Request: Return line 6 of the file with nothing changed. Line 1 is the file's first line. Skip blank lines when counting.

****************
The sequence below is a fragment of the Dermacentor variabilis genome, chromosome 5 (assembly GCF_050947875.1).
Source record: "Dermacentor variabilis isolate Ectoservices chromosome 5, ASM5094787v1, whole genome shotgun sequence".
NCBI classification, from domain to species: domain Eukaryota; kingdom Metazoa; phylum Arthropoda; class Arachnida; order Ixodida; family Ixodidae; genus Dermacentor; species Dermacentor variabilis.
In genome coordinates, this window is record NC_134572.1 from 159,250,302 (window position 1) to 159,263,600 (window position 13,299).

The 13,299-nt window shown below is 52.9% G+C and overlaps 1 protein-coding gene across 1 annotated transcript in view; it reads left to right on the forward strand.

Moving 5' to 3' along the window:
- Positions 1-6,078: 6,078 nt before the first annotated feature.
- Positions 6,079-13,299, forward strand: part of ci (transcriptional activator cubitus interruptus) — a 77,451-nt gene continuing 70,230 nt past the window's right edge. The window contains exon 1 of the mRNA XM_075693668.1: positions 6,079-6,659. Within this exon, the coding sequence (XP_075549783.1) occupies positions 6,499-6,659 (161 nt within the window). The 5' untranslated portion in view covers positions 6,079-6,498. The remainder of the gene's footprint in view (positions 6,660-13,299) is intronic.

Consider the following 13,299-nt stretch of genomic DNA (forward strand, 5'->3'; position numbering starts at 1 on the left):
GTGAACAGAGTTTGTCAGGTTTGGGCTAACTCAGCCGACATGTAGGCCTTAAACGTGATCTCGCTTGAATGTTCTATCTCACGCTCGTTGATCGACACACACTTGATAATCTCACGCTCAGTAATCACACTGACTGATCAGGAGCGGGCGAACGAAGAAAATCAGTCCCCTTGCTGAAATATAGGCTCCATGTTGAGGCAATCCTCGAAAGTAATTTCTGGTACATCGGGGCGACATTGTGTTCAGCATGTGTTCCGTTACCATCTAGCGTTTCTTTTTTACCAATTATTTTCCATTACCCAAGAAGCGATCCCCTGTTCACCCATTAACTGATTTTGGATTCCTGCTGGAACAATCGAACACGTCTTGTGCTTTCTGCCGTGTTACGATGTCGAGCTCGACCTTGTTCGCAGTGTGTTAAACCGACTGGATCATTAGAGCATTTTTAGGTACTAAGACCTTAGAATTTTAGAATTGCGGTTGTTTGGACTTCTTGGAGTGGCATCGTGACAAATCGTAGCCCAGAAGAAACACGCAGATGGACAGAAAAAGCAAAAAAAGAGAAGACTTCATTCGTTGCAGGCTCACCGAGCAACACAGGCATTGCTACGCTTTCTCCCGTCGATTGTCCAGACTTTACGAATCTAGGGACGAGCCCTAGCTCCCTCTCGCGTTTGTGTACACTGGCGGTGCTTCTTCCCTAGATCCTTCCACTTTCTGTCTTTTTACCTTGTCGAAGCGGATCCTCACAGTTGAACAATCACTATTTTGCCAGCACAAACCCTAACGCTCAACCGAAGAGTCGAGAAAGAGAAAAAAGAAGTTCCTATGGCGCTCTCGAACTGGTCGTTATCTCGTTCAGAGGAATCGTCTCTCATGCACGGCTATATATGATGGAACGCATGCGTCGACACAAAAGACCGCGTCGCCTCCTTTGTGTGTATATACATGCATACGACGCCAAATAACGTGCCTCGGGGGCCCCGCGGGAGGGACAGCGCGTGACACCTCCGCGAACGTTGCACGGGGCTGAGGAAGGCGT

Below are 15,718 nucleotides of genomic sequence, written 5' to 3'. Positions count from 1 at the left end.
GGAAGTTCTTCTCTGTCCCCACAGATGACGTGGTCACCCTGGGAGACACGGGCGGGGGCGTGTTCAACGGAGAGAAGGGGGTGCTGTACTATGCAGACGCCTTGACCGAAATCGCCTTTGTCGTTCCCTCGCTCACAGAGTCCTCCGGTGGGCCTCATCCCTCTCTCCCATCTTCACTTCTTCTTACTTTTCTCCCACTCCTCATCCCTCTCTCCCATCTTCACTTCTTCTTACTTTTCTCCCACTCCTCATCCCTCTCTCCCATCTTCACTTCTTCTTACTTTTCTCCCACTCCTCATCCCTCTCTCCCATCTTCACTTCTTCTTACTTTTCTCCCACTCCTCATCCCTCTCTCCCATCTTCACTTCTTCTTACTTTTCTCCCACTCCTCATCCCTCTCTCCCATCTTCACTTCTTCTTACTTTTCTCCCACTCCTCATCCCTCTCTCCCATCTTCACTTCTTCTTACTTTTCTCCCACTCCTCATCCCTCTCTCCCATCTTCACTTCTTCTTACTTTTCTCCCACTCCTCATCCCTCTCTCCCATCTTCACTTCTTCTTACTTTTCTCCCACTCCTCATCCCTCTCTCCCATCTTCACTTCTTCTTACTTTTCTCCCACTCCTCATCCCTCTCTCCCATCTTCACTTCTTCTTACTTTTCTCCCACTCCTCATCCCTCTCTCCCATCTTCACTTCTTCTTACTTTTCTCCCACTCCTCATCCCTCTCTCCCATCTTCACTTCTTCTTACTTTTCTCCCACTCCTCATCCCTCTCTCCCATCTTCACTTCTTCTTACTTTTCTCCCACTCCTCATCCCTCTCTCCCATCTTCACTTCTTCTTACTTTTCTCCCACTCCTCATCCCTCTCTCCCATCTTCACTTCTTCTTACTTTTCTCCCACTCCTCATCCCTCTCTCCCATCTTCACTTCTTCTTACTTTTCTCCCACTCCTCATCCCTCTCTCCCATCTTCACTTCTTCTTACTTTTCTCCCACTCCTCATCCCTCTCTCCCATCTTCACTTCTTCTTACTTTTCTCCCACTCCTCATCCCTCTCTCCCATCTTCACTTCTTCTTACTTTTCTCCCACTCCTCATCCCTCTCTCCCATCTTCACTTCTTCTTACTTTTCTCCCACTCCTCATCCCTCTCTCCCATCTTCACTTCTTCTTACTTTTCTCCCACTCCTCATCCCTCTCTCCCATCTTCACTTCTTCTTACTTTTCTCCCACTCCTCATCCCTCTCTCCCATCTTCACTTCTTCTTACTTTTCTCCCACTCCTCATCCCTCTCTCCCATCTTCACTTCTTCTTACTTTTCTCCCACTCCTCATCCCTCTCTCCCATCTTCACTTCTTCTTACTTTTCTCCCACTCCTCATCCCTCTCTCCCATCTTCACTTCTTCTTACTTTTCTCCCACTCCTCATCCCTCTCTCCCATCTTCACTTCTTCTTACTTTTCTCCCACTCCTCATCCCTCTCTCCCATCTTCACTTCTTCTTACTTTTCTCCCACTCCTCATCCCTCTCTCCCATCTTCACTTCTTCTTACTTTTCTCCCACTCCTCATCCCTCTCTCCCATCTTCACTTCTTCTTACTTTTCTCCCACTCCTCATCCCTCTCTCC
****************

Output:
Moving 5' to 3' along the window: